Make us your home page

Today’s top headlines delivered to you daily.

(View our Privacy Policy)

Empty Bowls event looks to fill empty stomachs

Stacey Efaw wants to raise participation in addition to awareness.

Stacey Efaw wants to raise participation in addition to awareness.

In 1990, a high school art teacher in Michigan wanted to address the problem of hunger.

The teacher and his students searched for a way to raise funds to support a food drive. What evolved was a class project to make ceramic bowls for a fundraising meal.

Now, communities all over the United States as well as in other countries are sponsoring the events. The money raised goes directly to feeding people in need.

On Saturday, the Emergency Care Help Organization, or ECHO, will hold its own Empty Bowls Charity at the Winthrop Pole Barn in Riverview's Winthrop Town Center from 6 to 8 p.m. Tickets are $15 and can be purchased online at

Empty Bowls may have started in Michigan and grown into an international grass roots movement, but the hunger problems facing the world also impact the Brandon area.

It is estimated that one in six children suffers from a food deficiency in Brandon. ECHO wants to get the information out to the community and raise money to further aide in a resolution.

"Of course, we want to raise awareness of hunger in the community, but we also want people to know that they can volunteer their time," said ECHO executive director Stacey Efaw.

Efaw added that people can work at a food pantry or leave a box at work to collect food.

The event provides you with a bowl of soup, bread, water and dessert, as well as a handmade bowl for the cost of a ticket. The bowl symbolizes having nothing to eat, serves as a reminder to be thankful and to give back when you can.

The groups that put these events together typically utilize schools in the community and have children make the bowls as part of an art project. The children know the purpose of the bowl and embrace the spirit of giving. They may be too young to fully understand the depth of the problem, but they are touched when they hear there are so many children just like them without food.

They want to do something.

For more information, call (813) 685-0935.

Empty Bowls event looks to fill empty stomachs 03/07/13 [Last modified: Wednesday, March 6, 2013 3:32pm]
Photo reprints | Article reprints

© 2017 Tampa Bay Times


Join the discussion: Click to view comments, add yours

  1. Trump accuses Clinton of colluding with Democrats to defeat 'Crazy Bernie Sanders'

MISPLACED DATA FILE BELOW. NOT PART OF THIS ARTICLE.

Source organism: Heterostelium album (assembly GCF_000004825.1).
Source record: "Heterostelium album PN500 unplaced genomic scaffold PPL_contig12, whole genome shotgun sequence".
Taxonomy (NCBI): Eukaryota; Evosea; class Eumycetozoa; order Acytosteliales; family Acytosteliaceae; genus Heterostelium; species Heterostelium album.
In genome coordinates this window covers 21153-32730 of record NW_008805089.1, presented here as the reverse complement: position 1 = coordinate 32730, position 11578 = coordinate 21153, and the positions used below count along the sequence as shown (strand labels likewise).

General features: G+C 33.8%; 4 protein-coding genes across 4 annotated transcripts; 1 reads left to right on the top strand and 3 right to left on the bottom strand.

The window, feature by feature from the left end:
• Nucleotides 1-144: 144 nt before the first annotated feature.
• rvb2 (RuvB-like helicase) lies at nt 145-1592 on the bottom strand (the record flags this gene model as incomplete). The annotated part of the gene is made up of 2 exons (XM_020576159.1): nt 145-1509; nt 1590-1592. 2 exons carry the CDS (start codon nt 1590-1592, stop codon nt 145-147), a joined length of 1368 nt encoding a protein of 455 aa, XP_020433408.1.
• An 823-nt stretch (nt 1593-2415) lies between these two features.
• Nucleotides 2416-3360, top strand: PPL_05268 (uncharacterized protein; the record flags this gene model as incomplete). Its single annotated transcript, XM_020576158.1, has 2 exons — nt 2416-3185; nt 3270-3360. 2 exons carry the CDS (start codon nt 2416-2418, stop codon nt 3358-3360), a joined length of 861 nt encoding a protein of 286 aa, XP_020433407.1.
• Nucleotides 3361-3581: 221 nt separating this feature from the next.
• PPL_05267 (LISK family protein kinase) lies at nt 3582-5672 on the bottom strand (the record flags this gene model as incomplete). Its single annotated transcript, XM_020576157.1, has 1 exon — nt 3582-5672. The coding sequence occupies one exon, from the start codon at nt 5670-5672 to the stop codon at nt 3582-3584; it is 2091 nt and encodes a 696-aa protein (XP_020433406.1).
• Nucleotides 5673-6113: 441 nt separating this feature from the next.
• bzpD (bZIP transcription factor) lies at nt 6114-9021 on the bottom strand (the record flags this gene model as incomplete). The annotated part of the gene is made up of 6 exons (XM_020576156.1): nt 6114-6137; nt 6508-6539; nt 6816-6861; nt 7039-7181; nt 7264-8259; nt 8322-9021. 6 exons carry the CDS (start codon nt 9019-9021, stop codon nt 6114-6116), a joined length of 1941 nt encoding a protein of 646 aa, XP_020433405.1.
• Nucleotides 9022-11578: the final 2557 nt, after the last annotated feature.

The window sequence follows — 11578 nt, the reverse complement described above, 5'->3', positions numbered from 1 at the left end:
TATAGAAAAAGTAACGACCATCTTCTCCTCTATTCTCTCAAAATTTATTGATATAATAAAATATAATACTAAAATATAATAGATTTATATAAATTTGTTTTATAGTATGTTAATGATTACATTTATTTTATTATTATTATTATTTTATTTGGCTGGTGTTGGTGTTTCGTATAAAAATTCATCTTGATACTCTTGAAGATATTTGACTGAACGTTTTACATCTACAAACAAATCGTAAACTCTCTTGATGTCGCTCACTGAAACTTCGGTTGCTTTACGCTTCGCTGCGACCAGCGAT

In the wake of a bombshell story about Russia's meddling in the 2016 U.S. presidential election - and persistent allegations that President Donald Trump's campaign may have colluded with Russia to win - Trump took to Twitter Sunday morning to accuse someone else of collusion: his Democratic rival, Hillary Clinton.

    President Donald Trump speaks during the "American Leadership in Emerging Technology" event in the East Room of the White House, Thursday, June 22, 2017, in Washington. [AP Photo/Evan Vucci]
  2. Vending machines to give 100,000 free books to Florida kids


    FORT LAUDERDALE — Children in South Florida will soon be able to get free books from vending machines.

  3. Afraid of sharks in Florida? Flu, asteroids pose far greater risk


    BOSTON — You might want a bigger boat, but you probably don't need better odds.

    FILE - In this Sept. 13, 2012 file photo, Captain Brett McBride places his hand on the snout of a great white shark while scientists collect blood, tissue samples and attach tracking devices on the research vessel Ocearch off the coast of Chatham, Mass. Before release, the nearly 15-foot, 2,292-pound shark was named Genie for famed shark researcher Eugenie Clark. Great white sharks are making their annual return to Cape Cod, rattling some boaters and beachgoers. Yet the chances of an attack resulting in serious injury or death are infinitesimally small. (AP Photo/Stephan Savoia, File) BX302
  4. For starters: Rays lineup vs Orioles



  5. Pepin daughters to take on Mount Kilimanjaro

    Human Interest

    About seven years ago, Tom Pepin and his four daughters stood at 12,000 feet, overlooking the Colorado Rockies during an outward bound survival training mission.

    From left, Christina Pepin, Lauren Pepin (Tom’s Wife), Cassie Pepin, Allie Pepin, Bella Pepin and Tom Pepin take a break during an outward bound survival training mission in Colorado.